There is only one, lone insurance company willing to sell Obamacare policies to Alaska residents and they are in danger of fleeing the failing market.

To forestall that, Alaska Republicans did the unthinkable; they authorized up to $55 million to prop up the market so that residents would not lose their insurance coverage.

Politico:

A bill passed by the heavily GOP state Legislature to shore up its lone surviving Obamacare insurer is awaiting the signature of Gov. Bill Walker, a Republican-turned-independent who was endorsed two years ago by former vice presidential candidate Sarah Palin. The legislation, originally proposed by Walker, sets up a $55 million fund — financed through an existing tax on all insurance companies — to subsidize enrollees’ costs as the state struggles with Obamacare price spikes and an exodus by all except one insurance company.

Alaska’s efforts reflect a pragmatic approach to what is arguably the biggest political conundrum facing Obamacare critics: How do you take away people’s benefits or, in this case, sit by while constituents cry foul as insurers flee a failing marketplace? Alaska lawmakers’ efforts also reflect some of the state’s unusually harsh demographic realities — a relatively small population with some of the highest health care costs in the nation.

But even as insurers around the country report major losses from Obamacare customers, no other state is considering such a step to prop up its insurance marketplace.

Republican state lawmakers, who sued Walker for expanding Medicaid under the health law, swear they remain opposed to Obamacare. But they say they're doing what's necessary to prevent health insurance premiums from spiraling out of control and letting thousands of people lose their coverage.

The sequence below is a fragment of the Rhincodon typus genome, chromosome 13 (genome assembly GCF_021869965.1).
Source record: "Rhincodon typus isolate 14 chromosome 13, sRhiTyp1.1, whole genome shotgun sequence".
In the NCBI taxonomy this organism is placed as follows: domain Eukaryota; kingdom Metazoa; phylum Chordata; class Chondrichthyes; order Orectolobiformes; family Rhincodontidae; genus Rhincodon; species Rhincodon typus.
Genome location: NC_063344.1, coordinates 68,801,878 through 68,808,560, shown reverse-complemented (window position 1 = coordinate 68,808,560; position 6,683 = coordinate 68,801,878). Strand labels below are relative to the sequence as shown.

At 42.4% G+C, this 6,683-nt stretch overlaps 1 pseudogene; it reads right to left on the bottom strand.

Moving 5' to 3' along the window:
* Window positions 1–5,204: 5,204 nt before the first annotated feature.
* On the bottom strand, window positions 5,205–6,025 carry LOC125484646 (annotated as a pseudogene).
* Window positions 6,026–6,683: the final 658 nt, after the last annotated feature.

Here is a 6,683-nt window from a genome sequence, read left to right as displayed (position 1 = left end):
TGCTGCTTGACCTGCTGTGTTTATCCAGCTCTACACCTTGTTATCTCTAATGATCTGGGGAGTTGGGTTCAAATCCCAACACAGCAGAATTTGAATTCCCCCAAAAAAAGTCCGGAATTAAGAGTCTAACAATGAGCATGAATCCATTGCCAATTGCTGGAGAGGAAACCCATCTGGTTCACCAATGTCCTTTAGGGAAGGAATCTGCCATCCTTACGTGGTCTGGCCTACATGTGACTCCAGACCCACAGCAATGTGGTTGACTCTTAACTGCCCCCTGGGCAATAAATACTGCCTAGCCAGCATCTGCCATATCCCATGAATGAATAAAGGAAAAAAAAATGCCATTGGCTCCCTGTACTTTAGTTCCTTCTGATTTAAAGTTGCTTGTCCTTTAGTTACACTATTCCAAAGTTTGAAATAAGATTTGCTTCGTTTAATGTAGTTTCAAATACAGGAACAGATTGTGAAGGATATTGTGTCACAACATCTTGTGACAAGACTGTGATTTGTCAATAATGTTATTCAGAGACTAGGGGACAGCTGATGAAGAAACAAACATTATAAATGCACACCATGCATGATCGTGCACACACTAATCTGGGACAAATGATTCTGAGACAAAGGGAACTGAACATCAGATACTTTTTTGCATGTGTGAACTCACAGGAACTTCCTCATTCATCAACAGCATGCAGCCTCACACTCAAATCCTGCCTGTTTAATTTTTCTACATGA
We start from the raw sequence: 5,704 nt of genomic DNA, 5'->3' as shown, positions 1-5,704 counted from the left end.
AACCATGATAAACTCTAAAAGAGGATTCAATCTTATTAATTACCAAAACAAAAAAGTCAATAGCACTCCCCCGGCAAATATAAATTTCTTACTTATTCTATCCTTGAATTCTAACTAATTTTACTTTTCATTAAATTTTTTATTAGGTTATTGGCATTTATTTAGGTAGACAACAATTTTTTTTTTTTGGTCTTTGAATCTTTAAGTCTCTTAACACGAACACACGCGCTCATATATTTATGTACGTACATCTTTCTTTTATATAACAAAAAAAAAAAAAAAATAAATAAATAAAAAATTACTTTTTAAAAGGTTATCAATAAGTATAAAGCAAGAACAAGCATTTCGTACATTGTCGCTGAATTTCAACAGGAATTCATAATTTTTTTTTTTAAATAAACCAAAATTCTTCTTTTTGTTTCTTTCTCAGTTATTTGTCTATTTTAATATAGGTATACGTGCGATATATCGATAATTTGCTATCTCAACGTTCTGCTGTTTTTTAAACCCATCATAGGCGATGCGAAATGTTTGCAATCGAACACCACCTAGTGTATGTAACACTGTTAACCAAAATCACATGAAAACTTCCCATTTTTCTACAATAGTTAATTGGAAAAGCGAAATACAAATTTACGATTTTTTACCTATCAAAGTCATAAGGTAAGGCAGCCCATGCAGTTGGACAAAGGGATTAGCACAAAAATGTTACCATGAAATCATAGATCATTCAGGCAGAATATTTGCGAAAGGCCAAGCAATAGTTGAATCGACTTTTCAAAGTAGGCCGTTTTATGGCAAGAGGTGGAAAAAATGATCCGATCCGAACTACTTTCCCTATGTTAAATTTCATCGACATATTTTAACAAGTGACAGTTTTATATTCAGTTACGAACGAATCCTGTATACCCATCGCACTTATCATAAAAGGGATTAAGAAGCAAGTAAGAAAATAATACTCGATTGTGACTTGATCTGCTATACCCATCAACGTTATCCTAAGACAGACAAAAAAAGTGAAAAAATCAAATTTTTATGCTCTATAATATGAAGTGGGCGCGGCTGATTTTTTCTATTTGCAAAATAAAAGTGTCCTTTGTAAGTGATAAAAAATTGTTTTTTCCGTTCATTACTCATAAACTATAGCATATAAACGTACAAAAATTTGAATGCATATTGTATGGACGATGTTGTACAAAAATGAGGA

“What I’m getting — and I guarantee what the Alaska Legislature’s getting — is constituents pleading with them for help," Sen. Dan Sullivan (R-Alaska) told POLITICO. “There’s been no state in the union more negatively impacted by Obamacare than Alaska."

The picture became particularly grim in Alaska, where the number of insurers offering plans to individuals is set to drop to one for 2017, and state officials warned that the remaining company couldn't realistically raise rates high enough to cover customers' medical bills. Walker, who is expected to sign the insurance fund into law in the coming days, said it will ensure that the 23,000 Alaskans enrolled in exchange plans won't suddenly lose their insurance.

This is where practical politics collides with ideology. It's the same collision that will occur in Washington if Republicans ever get their act together to either repeal and replace Obamacare, or just fiddle with many of its provisions.

Republicans have successfully run against Obamacare in the two previous mid term elections largely due to so many people losing their insurance, or seeing their rates skyrocket. While ideologically they remain unalterably opposed to Obamacare, most Republicans also recognize that any action they take that leads to widespread cancellations of policies would be politically disastrous. This makes the propping up of the insurance market in Alaska by Obamacare opponents an act of political expediency - in their eyes, distastefuil, but necessary.

It is likely that by election day, most Americans with Obamacare plans will have experienced severe sticker shock as state insurance boards will be authorizing double digit increases, with some of the Obamacare exchanges seeing rates rise up to 40%. 

How much a role this will play in the presidential election will depend on how Republicans try to tap the fear and outrage of voters over the slow motion collapse of Obamacare.